If National Bike Month has prompted you to dust off your bicycle and do more peddling, a Sacramento emergency room doctor says "do it safely and wear a helmet."
"I would hate to have people hear this and be discouraged from riding their bike; I ride my own bike," Rodgerson says.
But Rodgerson says he does see quite a number of injured patients coming into the ER after bike accidents.
"When we look back at those that have died riding their bikes, we find out that only 17 percent were wearing a helmet," Rodgerson says. "The broken bones tend to heal. But the brain injuries tend to be devastating."
A recent UC San Francisco study found that – nationwide – bike injuries among riders older than 45 rose 80 percent from 1998 to 2013. Researchers point out that there's been a cycling renaissance in recent years as more people bike for both recreation and as a way to commute. Researchers also say the trend has occurred while the U.S. shifts to an older demographic.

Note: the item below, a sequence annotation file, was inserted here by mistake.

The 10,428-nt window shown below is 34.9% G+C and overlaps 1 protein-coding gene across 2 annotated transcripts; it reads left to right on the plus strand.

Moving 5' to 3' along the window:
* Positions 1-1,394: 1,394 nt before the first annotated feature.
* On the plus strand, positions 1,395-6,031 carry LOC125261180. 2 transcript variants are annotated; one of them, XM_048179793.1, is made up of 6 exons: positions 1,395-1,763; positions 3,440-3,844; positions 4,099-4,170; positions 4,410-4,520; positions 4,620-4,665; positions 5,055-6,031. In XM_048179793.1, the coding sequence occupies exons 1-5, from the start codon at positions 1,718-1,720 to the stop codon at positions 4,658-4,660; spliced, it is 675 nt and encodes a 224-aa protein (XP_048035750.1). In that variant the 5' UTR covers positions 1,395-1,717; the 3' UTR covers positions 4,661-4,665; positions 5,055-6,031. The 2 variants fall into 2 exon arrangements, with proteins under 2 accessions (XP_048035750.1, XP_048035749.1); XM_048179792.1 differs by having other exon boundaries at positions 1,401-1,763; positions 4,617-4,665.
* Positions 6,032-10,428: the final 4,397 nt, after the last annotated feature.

The study also found that the percentage of injured cyclists with head injuries rose from 10 percent to 16 percent between 1998 and 2013.
"You wouldn't drive a car without your seatbelt, you shouldn't be riding a bike without a helmet," Rodgerson says.
Rodgerson says cyclists should also follow the rules of the road and bike defensively.